“VisitDallas is excited to support the 2022 Juneteenth Unity Weekend hosted by Dallas Southern Pride and Abounding Prosperity, Inc. Events like this continue to make Dallas a better place to live and visit,” said Craig T. Davis, president and CEO of VisitDallas.

Since its inception in 2008, the Juneteenth Unity Weekend continues to make a positive impact in the Dallas-Ft. Worth metroplex by unifying the community, celebrating freedom, providing a safe space for community gathering, and infusing millions of dollars into the local economy. The 2021 Juneteenth Unity Weekend brought thousands of visitors to the Metroplex, and sold-out all its host hotels. The event generated more than $2.2 million dollars for local business hit hard by the global COVID-19 pandemic and created hundreds of jobs for “gig” workers. The event and leadership team also created other historic moments for the city of Dallas. As a result, the HIV positivity rate dropped below 10 percent for the first time in the event’s history among more than 200 attendees tested; the Dallas Police Department held a recruitment drive targeting LGBTQ+ applicants; the Dallas skyline was lighted in the Juneteenth and Black Pride colors for the first time and The Dallas Southern Pride Official Pride flag was debuted and flown for the first time at the Sheraton Market Center.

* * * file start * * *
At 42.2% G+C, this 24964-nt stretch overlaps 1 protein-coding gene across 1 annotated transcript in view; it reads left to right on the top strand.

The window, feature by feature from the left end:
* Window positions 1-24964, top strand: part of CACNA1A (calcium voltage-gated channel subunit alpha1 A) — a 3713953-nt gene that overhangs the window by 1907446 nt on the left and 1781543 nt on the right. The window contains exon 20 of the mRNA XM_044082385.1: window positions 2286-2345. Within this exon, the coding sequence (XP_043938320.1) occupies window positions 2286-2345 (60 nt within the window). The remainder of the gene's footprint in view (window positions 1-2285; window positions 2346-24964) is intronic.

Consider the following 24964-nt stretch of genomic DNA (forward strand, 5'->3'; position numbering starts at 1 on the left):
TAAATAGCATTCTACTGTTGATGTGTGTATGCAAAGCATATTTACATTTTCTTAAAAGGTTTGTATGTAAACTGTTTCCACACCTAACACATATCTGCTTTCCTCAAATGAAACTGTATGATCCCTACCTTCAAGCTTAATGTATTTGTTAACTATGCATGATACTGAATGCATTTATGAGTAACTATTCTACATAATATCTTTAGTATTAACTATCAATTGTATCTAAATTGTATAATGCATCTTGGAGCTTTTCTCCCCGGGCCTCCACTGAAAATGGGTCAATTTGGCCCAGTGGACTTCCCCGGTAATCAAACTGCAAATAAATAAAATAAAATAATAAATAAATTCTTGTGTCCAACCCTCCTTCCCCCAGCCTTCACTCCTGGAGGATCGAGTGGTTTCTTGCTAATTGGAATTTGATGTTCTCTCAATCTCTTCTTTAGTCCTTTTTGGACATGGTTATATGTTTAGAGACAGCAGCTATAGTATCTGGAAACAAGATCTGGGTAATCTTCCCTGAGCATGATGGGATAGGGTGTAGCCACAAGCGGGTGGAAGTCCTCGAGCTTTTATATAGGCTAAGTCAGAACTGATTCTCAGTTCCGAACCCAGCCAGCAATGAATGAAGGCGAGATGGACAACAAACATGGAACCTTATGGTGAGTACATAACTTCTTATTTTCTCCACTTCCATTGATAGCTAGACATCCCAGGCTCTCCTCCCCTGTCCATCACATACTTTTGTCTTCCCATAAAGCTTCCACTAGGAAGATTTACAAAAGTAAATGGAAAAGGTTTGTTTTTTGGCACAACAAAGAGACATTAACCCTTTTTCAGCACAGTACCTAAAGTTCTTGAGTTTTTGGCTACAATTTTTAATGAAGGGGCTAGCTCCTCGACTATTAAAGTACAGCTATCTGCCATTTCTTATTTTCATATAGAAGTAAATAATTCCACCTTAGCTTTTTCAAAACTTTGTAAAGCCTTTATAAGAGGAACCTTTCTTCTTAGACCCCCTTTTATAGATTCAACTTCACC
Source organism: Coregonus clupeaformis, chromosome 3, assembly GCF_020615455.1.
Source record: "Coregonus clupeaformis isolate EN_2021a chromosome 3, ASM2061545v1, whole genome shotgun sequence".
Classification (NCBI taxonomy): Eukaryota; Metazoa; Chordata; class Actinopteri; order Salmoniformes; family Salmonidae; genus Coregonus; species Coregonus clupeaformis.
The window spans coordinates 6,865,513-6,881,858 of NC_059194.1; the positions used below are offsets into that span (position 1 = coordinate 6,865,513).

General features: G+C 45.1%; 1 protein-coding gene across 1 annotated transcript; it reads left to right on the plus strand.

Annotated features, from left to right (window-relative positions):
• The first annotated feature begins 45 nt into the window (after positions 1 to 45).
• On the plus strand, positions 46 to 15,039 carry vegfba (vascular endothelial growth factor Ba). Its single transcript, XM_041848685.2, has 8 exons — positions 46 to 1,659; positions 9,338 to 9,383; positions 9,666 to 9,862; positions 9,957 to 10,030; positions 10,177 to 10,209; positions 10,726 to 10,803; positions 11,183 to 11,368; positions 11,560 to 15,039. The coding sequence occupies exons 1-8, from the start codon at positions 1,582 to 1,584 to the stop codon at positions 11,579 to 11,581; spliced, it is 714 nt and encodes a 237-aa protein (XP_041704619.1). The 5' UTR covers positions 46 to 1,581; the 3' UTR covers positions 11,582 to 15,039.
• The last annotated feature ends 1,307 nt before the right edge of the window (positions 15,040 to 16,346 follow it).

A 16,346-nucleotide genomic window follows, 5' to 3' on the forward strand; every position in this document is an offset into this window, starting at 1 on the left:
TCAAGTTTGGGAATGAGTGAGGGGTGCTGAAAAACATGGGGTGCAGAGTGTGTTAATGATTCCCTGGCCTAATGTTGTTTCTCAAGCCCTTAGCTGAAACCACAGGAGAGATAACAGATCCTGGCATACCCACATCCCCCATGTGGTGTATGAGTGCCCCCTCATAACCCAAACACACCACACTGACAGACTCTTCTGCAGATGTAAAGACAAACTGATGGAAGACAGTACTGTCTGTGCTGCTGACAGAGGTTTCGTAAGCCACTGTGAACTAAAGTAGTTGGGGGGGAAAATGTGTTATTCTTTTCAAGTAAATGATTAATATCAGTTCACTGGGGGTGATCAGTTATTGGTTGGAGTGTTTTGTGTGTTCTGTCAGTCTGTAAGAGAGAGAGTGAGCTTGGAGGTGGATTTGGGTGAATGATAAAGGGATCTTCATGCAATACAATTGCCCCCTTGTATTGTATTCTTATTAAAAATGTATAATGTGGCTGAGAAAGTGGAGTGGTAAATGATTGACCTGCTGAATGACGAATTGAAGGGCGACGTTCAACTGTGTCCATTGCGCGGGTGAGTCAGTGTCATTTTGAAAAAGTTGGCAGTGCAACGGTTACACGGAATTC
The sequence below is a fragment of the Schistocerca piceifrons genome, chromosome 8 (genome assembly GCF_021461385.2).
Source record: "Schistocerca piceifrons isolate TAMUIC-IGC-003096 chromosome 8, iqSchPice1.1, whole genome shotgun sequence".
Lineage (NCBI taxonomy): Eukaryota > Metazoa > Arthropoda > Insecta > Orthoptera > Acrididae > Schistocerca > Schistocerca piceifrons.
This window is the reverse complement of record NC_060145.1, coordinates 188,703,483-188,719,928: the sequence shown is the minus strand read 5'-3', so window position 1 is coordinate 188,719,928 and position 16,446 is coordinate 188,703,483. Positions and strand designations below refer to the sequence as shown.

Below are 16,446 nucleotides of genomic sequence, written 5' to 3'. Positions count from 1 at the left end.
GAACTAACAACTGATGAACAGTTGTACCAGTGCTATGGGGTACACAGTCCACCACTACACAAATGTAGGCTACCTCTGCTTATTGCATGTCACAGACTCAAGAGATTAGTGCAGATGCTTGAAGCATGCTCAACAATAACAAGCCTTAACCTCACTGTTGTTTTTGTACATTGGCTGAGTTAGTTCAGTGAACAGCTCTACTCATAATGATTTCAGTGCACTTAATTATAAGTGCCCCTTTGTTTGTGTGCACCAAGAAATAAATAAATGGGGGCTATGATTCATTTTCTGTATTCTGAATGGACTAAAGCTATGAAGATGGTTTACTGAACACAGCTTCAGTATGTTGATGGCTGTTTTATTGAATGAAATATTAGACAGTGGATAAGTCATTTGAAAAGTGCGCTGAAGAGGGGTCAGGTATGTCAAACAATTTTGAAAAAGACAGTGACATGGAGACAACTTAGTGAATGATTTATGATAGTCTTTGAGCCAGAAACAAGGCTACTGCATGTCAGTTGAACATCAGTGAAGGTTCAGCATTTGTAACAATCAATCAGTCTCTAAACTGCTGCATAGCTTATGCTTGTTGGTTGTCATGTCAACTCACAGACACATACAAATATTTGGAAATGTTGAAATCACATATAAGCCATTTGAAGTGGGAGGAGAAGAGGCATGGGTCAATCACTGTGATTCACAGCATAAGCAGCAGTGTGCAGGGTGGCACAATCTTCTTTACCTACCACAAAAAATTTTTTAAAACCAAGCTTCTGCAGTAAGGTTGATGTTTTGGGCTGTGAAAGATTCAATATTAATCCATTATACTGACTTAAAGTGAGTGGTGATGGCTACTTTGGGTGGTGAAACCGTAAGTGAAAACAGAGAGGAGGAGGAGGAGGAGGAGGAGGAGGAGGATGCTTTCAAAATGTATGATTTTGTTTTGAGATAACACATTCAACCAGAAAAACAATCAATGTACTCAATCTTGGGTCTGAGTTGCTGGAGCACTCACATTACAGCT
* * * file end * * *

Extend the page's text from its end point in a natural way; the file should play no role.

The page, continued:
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The Juneteenth Unity Weekend is a collaborative celebration made possible by the support of the many companies and organizations that share the collective vision for this impactful event that advances the entire Black family and social justice movements and celebrates unity and peace. The 2022 presenting sponsors thus far are Gilead Sciences and Abounding Prosperity, Inc., along with Black Entertainment Television (BET) and ViiV Healthcare as diamond sponsors. Other key sponsors include the Dallas Mavericks, Radio One Dallas, Dallas TPID, AHF, Yale School of Nursing, Johns Hopkins University, HVTN, SBPAN, AIDS United, VisitDallas, Hilton, Center for Black Equity, United Black Ellument, Crawford Jewelry, and Don Morphy.

A portion of the proceeds from this year’s Juneteenth Unity Weekend will be used to support the free health, and wellness activities of its partner agencies, which offsets the cost of essential services to Black and Brown communities, with an emphasis on LGBTQ+ communities and their families in the DFW metroplex.

The Juneteenth Unity Weekend is still open for additional sponsors and vendors, particularly those in the arts, entertainment, health and wellness, skincare, clothing, beauty, food and beverage including food trucks, and lifestyle brands.

For more information or to purchase tickets, visit www.dallassouthernpride.com.